Wednesday, September 12, 2007

EXCLUSIVE: Holiday hell

It is a holiday photograph familiar to many, one that you'll find in many family albums, a shot that brothers and sisters will pore over after Sunday lunch as they laugh and remember the good times they've just had on their trip away to the sun. The promise of fun, relaxation, sea, surf and good weather lure sun-worshippers away every year and most return with happy tales to tell.


However, for one Irish holiday-maker and his girlfriend, it was to turn into the holiday from hell. One that they were lucky to survive.


Three days into a break away in sunny Dubrovnik, Terence McDanger (31) and his girlfriend Persephone Van Dyke (45), decided to avail of one of the many boat trips on offer to the nearby trinity of islands off the coast of southern Croatia.

"It looked like it would be a lovely day-trip away," said McDanger, safely moored at his home in north county Dublin. "They made it sound so easy, just pay some money, get on a boat and off you go. Little did we realise what was going to happen."


The first inkling that all was not well became apparent when instead of the shiny, modern and sleek boat photographed in the brochures they had been shown, a small rickety-looking vessel turned up to ferry them to the island. It was a bad omen for the day.

"It looked like we'd become the victims of false advertising," McDanger added sagely. "It was just a little tug boat really. If I'd wanted a tug, I'd have asked for it."

With some reservations, the holiday-makers, about thirteen in all, stepped onto the rocking vessel and chugged slowly out to sea. As they took a last look back at civilisation shrinking behind them on the shore, many didn't realise how long it would be before they saw it again, or the brush with disaster they would have to endure before setting foot on the sweet sanctuary of its lands once more. The expectation was for calm, soothing seas and a day of relaxation, but it wouldn't turn out like that at all.

McDanger takes up the story once more.


"We got to the first of the three islands without much trouble. The sea was slightly choppy and some water splashed over the side of the boat and wet us, but we expected the water to be wet so that was ok.

"Apart from a small surprise burp that turned into one of those little mini-vomits about half-way over, I was pretty much alright. Nobody noticed and I took a drink of water and was ok, although Persephone was getting worried about her hair being made frizzy by the breeze and salt water. She looked a bit like Einstein after getting out of bed actually which I laughed at."


There was further disquiet when the captain of the boat, a swarthy Mediterranean type with stubble, greasy hair and a pirate's earring, announced that the planned trip to panorama the old city walls had been abandoned because of rough seas.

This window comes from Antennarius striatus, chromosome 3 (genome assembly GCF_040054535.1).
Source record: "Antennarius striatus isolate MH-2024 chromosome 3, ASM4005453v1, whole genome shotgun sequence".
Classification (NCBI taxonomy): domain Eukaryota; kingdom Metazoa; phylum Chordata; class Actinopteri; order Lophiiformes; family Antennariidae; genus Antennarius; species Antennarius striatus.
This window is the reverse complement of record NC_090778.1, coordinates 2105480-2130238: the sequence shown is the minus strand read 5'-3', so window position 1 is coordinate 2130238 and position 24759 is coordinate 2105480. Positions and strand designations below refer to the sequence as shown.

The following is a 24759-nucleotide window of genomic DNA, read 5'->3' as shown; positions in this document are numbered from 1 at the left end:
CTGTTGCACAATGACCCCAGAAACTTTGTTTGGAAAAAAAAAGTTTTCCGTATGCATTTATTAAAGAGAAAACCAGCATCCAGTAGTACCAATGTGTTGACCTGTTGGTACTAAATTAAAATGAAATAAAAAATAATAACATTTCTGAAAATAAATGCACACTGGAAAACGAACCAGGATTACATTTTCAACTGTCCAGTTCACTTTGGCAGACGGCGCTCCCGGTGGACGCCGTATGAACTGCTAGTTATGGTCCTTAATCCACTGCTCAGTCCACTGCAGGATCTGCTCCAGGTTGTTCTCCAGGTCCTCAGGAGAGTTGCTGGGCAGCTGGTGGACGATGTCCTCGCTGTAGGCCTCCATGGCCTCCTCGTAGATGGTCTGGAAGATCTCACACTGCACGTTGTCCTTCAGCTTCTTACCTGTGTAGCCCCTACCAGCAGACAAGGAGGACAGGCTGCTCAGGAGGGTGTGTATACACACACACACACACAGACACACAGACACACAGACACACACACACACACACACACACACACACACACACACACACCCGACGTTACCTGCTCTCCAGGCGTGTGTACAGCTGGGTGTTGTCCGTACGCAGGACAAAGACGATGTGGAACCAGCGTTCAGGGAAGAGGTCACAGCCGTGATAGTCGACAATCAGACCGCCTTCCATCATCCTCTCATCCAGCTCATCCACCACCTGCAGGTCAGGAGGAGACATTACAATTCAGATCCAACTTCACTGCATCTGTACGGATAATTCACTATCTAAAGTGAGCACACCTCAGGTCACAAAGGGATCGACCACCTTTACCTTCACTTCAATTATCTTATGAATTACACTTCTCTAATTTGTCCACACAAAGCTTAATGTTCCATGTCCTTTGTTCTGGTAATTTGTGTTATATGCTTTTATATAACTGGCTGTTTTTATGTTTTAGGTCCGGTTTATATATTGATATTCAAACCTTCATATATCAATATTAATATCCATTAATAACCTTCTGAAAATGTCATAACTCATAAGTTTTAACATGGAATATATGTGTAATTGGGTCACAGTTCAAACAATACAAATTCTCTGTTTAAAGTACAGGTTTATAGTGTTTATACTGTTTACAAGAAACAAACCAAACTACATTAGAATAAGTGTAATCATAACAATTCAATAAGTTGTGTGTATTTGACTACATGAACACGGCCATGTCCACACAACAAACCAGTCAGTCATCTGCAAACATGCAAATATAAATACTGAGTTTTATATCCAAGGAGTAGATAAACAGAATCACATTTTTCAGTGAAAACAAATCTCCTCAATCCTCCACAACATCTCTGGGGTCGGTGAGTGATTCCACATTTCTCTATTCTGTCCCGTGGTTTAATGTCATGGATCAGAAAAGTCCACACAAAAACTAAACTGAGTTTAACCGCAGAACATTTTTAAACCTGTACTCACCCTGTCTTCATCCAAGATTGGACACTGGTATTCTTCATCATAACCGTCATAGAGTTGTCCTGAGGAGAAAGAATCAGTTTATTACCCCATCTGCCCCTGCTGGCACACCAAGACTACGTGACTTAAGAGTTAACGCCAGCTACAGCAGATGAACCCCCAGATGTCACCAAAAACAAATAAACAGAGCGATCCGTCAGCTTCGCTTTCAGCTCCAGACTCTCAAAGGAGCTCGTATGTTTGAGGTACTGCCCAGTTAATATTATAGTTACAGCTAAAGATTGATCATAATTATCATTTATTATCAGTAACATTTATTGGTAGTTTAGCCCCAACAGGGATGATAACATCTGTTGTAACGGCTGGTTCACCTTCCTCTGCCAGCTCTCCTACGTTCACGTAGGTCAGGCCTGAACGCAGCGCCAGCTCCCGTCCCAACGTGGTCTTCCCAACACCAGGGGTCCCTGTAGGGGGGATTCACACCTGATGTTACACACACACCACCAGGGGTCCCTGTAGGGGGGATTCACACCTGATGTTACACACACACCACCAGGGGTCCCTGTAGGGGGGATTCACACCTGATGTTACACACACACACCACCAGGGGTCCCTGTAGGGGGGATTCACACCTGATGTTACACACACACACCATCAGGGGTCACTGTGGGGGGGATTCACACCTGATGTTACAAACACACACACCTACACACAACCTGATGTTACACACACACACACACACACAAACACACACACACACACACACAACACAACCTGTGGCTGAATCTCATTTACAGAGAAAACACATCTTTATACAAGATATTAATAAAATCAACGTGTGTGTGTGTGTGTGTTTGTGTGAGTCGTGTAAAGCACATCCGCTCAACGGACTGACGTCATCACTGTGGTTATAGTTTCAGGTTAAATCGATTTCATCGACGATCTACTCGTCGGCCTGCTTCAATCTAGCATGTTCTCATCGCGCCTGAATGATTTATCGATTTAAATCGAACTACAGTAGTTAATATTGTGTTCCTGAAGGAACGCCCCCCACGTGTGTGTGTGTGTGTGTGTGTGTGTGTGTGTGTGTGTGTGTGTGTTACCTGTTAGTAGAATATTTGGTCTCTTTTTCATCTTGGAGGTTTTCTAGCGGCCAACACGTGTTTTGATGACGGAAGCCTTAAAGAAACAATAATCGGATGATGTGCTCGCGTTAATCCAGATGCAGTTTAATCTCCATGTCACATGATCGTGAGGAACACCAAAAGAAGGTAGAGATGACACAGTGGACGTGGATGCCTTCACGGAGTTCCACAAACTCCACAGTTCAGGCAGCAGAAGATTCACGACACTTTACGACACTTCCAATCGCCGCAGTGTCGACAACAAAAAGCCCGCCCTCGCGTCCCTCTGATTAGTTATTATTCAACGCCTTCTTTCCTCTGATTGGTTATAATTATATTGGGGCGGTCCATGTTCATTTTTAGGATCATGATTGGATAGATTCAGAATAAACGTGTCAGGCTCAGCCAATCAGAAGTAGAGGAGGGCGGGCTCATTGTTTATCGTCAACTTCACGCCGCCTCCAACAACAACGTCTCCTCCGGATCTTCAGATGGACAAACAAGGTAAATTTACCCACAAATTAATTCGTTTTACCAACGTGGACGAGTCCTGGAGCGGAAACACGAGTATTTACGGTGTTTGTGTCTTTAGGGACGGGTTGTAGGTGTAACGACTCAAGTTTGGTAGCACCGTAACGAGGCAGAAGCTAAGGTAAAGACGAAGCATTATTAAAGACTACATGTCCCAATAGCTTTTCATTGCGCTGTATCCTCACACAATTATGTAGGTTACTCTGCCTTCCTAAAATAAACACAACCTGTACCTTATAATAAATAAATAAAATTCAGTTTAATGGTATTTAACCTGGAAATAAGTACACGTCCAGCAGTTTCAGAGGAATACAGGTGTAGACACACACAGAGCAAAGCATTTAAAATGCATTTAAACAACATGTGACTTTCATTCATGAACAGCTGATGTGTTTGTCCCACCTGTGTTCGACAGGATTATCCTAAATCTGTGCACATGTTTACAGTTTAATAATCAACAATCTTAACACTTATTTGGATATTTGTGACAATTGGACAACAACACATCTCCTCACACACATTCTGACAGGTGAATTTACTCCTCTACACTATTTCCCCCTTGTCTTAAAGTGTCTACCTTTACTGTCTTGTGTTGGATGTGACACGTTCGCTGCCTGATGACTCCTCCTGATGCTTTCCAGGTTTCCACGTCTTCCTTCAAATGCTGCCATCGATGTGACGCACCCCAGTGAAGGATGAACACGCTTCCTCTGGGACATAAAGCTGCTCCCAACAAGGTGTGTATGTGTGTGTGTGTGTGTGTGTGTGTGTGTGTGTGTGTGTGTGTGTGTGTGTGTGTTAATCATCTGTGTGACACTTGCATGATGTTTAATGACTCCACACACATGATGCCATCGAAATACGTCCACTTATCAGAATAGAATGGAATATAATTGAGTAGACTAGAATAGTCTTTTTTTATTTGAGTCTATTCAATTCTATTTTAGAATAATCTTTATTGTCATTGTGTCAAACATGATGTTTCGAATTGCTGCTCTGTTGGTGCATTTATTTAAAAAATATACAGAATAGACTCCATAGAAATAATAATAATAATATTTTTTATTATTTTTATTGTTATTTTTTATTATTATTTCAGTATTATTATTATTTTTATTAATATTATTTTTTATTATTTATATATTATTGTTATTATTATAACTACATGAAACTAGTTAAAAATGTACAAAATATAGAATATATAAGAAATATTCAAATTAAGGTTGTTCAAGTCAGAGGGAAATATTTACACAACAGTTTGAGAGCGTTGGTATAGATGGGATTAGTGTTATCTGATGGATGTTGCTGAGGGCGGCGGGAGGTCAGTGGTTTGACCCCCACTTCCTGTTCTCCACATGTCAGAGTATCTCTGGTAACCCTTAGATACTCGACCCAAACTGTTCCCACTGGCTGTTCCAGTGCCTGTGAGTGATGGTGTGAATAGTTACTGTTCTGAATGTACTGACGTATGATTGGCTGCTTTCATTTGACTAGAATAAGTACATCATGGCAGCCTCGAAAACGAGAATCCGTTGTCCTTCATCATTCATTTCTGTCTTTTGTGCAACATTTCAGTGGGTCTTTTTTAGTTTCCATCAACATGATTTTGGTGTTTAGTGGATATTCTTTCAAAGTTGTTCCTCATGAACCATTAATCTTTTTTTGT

"We were quick to put two and two together," said McDanger. "Rough seas meant trouble. But things didn't seem too bad so we said nothing. There was no point in organising a mutiny or anything."


After a short stay on the first island, the group were transferred to a larger vessel for ferrying to the next stop. Although this boat looked more secure, the passengers were still far from becalmed.

"Okay, so we got a larger boat for ferrying to the next stop. Although this boat looked more secure passengers were still far from becalmed," McDanger echoed eerily.

The group pulled into the harbour of the next island with a great degree of difficulty. A much stronger wind had blown up and the captain had problems docking. He quickly announced that plans to have lunch on this island had been abandoned. It was too windy. The group would go elsewhere for food. The stay would be thirty minutes only. The air was fraught.

"The air was fraught," recalled McDanger. "We unwittingly spoke in short sentences. This is a literary device that raises tensions. We didn't know we were doing it. Had we realised, we'd have stopped. It might have taken the heat out of the situation. But we didn't. I'm sorry for it now. Damn. Bugger."


A windswept and bedraggled group barely had time to recover from the ever-encroaching nausea of the crossing before they were herded back on to the ship by the worried crew, who previously were unruffled and laughing (see picture), but were now looking anxiously to the skies with furrowed brows, stern faces, tightly-clenched jaws and presumably, tensed buttocks also.

As the ship chugged its way to the next island, the reason for the disquiet among the sailors became apparent. The vessel seemed to be in a degree of trouble.

"We were swaying a fair bit, tossing about, rising up and down and tipping from side to side in a sickening motion. Persephone was getting very worried and even though I laughed it off in a suitably manly, seafaring fashion, I too was beginning to get concerned. I was just thankful that the next island wasn't too far away."


After the short but choppy crossing to the next island, the crew docked the boat and fired up a barbeque for some fried chicken and fish. They passed out the plates and as the boat bobbed gently in the sheltered cove, passengers soon forgot their worries as they tucked in and drank the provided wine. After eating, refreshed and relaxed, the group disembarked and wandered off to enjoy the island. But an air of danger still hung over the day for McDanger, who used to joke that if Danger wasn't quite his middle name, it was definitely his surname. But not any more.

"I for one hadn't forgotten the incidental fact that we would have to get back on the boat and sail home later that day. The wine might have dulled the senses of the others but I wasn't so easily fooled. It was calm in the bay, sure, but beyond I just knew instinctively that a raging tempest of epic proportions was whipping up a frenzy on the seas, in preparation to chuck us about the Adriatic like a rubber ducky at the command of a boisterous child in the bath.

"Well, I knew it'd be rough, put it that way."